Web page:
For the past 5 years, the Global Burden of Disease Study [1] has consistently ranked low back pain as the leading cause of disability worldwide. Low back pain is second only to the common cold as a reason for consulting a general practitioner. [2] A recent international review highlighted a global crisis in the mismanagement of low back pain, with high rates of guideline-discordant care in both high- and low-middle income countries. [3–5] In their call to action, the Lancet Low Back Pain Series Working Group authors recommended that researchers and policy makers: “Develop and implement strategies to ensure early identification and adequate education of patients with low back pain at risk for persistence of pain and disability.” [3–5]

To manage uncomplicated acute low back pain (fewer than 6 weeks of pain duration), international guidelines recommend that general practitioners provide advice, education, reassurance, and simple analgesics, if necessary. [6] Although many patients receiving this care improve rapidly, 33% experience a recurrence in the next 12 months [7] and 20% to 30% develop chronic pain (defined as pain duration of 3 months or more). [8]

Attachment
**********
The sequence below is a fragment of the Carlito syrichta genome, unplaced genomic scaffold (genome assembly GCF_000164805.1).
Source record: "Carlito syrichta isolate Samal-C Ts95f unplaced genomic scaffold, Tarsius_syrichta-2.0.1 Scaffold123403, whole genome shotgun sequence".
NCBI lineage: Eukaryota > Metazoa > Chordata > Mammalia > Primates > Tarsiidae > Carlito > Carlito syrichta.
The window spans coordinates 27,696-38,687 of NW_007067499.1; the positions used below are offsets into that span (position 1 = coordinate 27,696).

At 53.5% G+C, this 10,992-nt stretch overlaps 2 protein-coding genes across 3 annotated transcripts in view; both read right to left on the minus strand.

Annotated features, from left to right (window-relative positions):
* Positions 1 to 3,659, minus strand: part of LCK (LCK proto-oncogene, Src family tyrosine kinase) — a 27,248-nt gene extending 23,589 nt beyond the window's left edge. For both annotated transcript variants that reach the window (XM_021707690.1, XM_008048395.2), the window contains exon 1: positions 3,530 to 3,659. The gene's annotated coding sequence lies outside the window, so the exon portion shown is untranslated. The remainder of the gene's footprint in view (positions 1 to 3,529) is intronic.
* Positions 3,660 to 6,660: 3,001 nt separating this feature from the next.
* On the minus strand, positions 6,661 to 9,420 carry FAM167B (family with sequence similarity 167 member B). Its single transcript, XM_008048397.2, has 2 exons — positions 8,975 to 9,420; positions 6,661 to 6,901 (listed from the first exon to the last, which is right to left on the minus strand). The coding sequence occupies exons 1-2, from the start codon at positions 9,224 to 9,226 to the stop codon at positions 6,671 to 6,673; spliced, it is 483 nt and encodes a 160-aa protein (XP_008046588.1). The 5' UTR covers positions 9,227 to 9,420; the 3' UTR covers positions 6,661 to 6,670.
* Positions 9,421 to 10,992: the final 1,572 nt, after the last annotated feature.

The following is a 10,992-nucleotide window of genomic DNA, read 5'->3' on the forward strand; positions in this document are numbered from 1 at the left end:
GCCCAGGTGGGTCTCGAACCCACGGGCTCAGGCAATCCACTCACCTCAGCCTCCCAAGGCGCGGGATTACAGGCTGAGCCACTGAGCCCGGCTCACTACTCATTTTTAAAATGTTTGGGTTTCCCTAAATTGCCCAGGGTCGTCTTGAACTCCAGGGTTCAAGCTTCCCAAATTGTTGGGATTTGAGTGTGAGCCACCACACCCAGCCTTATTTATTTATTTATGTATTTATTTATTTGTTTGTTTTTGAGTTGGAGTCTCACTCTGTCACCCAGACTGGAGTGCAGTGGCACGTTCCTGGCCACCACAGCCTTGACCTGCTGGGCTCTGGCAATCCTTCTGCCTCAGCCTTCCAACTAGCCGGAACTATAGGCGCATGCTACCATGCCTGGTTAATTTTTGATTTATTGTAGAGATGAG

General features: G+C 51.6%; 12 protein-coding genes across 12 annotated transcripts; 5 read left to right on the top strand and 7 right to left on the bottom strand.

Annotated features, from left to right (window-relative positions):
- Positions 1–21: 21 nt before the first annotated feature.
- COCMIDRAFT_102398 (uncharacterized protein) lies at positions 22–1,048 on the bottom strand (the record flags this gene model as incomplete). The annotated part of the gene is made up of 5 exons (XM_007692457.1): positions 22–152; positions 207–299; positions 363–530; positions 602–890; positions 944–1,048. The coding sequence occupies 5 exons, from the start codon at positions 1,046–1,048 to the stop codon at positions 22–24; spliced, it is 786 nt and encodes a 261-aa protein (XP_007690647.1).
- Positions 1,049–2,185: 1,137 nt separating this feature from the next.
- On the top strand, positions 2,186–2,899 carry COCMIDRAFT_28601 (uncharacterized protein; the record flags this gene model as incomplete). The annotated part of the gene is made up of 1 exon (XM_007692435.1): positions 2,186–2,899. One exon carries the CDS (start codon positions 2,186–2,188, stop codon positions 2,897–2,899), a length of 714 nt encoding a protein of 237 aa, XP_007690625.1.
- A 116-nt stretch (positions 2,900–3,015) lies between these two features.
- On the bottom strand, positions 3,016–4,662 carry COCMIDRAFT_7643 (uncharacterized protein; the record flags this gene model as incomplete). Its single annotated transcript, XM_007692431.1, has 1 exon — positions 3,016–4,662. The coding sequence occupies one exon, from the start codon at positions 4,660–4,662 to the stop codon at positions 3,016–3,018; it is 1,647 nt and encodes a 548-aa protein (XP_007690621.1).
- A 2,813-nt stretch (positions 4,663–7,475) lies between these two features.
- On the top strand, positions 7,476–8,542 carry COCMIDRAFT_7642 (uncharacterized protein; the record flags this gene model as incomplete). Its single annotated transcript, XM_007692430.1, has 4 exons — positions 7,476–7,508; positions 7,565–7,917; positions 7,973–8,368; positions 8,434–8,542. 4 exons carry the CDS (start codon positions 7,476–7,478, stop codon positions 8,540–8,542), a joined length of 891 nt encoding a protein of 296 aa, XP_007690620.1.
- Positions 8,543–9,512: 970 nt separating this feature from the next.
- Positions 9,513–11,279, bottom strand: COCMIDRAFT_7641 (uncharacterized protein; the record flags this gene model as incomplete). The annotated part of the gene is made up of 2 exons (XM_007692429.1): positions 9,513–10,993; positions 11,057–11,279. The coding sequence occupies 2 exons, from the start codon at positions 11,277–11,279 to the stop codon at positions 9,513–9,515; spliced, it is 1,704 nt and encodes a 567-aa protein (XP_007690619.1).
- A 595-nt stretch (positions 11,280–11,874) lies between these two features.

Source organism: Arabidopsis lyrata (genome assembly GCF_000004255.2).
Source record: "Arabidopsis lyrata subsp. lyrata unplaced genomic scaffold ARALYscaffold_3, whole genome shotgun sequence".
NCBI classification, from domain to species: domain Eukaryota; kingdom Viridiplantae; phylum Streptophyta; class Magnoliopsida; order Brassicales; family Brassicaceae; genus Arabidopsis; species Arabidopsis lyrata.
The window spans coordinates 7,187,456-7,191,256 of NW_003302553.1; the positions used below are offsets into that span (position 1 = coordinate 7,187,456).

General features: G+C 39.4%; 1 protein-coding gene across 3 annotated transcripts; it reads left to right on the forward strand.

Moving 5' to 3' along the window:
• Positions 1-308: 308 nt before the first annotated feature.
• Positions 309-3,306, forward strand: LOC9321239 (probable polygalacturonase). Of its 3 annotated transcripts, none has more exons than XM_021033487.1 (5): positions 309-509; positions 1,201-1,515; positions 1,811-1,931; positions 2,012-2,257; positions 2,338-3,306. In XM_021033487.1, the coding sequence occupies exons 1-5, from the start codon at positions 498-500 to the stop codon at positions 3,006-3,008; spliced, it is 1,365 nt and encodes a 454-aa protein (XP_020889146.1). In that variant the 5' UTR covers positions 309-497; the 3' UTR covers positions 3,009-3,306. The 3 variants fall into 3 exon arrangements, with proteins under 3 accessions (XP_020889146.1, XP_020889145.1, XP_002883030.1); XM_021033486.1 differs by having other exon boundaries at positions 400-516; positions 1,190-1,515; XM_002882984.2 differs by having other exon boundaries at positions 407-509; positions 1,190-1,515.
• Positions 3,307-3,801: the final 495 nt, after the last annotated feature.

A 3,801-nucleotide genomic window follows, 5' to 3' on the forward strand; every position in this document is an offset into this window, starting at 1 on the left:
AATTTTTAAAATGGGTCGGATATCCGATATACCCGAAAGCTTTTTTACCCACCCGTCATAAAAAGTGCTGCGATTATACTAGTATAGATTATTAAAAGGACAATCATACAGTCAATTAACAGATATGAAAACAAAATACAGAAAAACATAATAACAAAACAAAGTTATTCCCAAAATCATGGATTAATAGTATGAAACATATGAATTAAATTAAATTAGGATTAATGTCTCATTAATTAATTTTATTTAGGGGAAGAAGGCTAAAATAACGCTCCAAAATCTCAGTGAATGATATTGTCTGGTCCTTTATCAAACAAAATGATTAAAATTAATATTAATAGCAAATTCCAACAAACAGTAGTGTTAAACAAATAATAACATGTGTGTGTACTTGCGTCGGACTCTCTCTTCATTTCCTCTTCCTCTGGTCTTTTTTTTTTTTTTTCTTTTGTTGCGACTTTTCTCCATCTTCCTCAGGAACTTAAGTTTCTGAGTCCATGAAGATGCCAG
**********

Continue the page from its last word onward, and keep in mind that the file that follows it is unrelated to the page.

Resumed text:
Patients who are at high risk of pain chronicity may require additional care, including second-line options such as physical (eg, spinal manipulation) and/or psychological therapies (eg, psychologically informed physiotherapy). [6] However, most trials that have evaluated adding second-line treatment options to standard guideline care for patients with acute low back pain have failed to demonstrate effectiveness compared with placebo (eg, addition of spinal manipulation, nonsteroidal anti-inflammatory drugs, or both [9]; addition of structured exercises [10]; and addition of acupuncture, massage, or chiropractic care [11]). Patient education, a treatment that authors of a 2008 Cochrane review [12] concluded was effective for acute low back pain when applied in an intensive format and that every major clinical guideline recommends (but with little instruction on intensity), [13] has never been tested in a placebo-controlled trial. Any benefits observed in previous trials of patient education for acute low back pain could be explained by nonspecific effects of the clinical encounter or the characteristics of the usual care comparison.